Full of beans: Coffee grounds to help power London’s buses

Transport for London has been turning to biofuels to curb carbon emissions. (Shutterstock)
Updated 20 November 2017
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Full of beans: Coffee grounds to help power London’s buses

LONDON: Waste coffee grounds will be used to help fuel some of London’s buses, Royal Dutch Shell and clean technology company bio-bean said on Monday.
A new biofuel, which contains part coffee oil, is being added to the London bus fuel supply chain where it can be used without the need for modification, the companies said in a statement.
Bio-bean and partner Argent Energy have so far produced enough coffee oil to power one bus for a year, if used as a pure-blend for the 20 percent bio component and mixed with mineral diesel to form a B20 fuel, they said.
Transport for London has been turning to biofuels to curb carbon emissions, trialling a fuel made with used cooking oil from the catering industry, the transport operator said on its website.
Bio-bean said the average Londoner drinks 2.3 cups of coffee a day, producing over 200,000 tons of waste a year. It collects waste grounds from high street chains and factories, which are dried and processed to extract coffee oil.
“It’s a great example of what can be done when we start to reimagine waste as an untapped resource,” bio-bean founder Arthur Kay said.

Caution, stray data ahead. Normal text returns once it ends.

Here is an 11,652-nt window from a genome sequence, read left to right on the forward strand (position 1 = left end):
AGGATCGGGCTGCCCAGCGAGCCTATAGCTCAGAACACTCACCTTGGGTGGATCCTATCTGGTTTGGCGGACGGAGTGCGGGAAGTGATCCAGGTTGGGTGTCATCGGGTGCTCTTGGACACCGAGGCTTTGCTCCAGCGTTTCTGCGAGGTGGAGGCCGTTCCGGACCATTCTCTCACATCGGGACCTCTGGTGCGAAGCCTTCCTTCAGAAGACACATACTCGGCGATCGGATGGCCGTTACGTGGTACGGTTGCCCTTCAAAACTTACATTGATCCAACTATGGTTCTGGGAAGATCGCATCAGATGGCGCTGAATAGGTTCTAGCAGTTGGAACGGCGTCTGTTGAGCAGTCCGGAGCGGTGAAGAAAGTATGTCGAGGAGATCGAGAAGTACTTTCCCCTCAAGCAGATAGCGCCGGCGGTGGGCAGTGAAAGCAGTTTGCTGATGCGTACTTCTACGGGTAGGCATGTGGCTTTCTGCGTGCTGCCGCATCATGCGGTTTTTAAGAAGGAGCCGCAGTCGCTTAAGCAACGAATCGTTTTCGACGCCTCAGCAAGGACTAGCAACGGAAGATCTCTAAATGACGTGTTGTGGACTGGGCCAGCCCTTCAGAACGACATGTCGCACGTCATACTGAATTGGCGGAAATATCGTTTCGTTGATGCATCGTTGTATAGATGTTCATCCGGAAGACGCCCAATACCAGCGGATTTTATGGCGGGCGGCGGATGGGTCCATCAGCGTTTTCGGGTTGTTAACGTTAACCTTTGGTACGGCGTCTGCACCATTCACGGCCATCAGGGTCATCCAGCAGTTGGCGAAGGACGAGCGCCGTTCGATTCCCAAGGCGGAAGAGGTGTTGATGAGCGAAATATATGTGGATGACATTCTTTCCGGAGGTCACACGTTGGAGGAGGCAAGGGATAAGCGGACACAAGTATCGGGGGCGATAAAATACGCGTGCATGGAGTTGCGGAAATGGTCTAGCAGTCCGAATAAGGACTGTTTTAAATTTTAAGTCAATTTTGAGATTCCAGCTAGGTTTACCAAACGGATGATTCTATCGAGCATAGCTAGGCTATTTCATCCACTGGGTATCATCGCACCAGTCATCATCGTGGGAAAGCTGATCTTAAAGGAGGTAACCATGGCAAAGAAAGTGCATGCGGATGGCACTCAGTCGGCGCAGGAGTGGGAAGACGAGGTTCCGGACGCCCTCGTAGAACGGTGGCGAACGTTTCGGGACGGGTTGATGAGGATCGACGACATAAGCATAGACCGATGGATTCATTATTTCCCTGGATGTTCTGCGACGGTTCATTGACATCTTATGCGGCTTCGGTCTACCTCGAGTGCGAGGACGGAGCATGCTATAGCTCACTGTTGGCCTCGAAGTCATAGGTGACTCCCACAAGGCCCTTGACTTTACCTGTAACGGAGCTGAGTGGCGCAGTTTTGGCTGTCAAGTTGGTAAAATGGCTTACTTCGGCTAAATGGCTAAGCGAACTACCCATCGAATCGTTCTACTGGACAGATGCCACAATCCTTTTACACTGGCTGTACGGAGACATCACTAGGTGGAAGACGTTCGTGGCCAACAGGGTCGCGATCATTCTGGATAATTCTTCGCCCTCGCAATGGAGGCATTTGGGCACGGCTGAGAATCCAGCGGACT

The coffee fuel technology has been supported by Shell.


ISS astronaut drops in on Kraftwerk gig, plays duet from space

Updated 21 July 2018
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ISS astronaut drops in on Kraftwerk gig, plays duet from space

  • Video posted Saturday by the European Space Agency shows German astronaut Alexander Gerst “dropping in” for a live performance
  • Using a tablet computer with a virtual synthesizer, Gerst played a duet of Kraftwerk’s 1978 song “Spacelab”

BERLIN: Kraftwerk fans are used to hearing otherworldly tunes, but the German electronic music pioneers took it to another level at a gig in Stuttgart.
Video posted Saturday by the European Space Agency shows German astronaut Alexander Gerst “dropping in” for a live performance from the International Space Station.
Using a tablet computer with a virtual synthesizer, Gerst played a duet of Kraftwerk’s 1978 song “Spacelab” with the band Friday night to cheers from the audience.

He’s not the first space musician. Canadian astronaut Chris Hadfield recorded a cover of David Bowie’s “Space Oddity” and played a duet with the Barenaked Ladies while 400 kilometers (250 miles) above the Earth in 2013.
American astronaut Ron McNair planned to play saxophone from orbit with Jean Michel Jarre in 1986 but died in the Challenger tragedy.